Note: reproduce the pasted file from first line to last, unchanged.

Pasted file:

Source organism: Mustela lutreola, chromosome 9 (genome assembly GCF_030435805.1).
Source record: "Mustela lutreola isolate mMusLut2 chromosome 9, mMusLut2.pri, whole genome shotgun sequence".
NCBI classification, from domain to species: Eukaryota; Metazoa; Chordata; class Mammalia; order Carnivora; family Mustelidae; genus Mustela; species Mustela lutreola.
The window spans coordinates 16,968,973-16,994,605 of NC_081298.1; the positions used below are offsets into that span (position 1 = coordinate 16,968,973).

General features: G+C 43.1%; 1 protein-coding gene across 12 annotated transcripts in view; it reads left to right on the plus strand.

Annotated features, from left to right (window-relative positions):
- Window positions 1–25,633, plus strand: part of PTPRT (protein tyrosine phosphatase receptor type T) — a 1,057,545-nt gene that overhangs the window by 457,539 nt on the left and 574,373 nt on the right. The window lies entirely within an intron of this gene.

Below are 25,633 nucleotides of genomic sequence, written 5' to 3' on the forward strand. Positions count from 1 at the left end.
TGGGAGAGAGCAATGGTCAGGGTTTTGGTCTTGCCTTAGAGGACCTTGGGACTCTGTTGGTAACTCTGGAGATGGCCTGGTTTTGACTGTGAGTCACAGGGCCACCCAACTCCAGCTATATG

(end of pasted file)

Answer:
Source organism: Mustela lutreola, chromosome 9 (genome assembly GCF_030435805.1).
Source record: "Mustela lutreola isolate mMusLut2 chromosome 9, mMusLut2.pri, whole genome shotgun sequence".
NCBI classification, from domain to species: Eukaryota; Metazoa; Chordata; class Mammalia; order Carnivora; family Mustelidae; genus Mustela; species Mustela lutreola.
The window spans coordinates 16,968,973-16,994,605 of NC_081298.1; the positions used below are offsets into that span (position 1 = coordinate 16,968,973).

General features: G+C 43.1%; 1 protein-coding gene across 12 annotated transcripts in view; it reads left to right on the plus strand.

Annotated features, from left to right (window-relative positions):
- Window positions 1–25,633, plus strand: part of PTPRT (protein tyrosine phosphatase receptor type T) — a 1,057,545-nt gene that overhangs the window by 457,539 nt on the left and 574,373 nt on the right. The window lies entirely within an intron of this gene.

Below are 25,633 nucleotides of genomic sequence, written 5' to 3' on the forward strand. Positions count from 1 at the left end.
TGGGAGAGAGCAATGGTCAGGGTTTTGGTCTTGCCTTAGAGGACCTTGGGACTCTGTTGGTAACTCTGGAGATGGCCTGGTTTTGACTGTGAGTCACAGGGCCACCCAACTCCAGCTATATG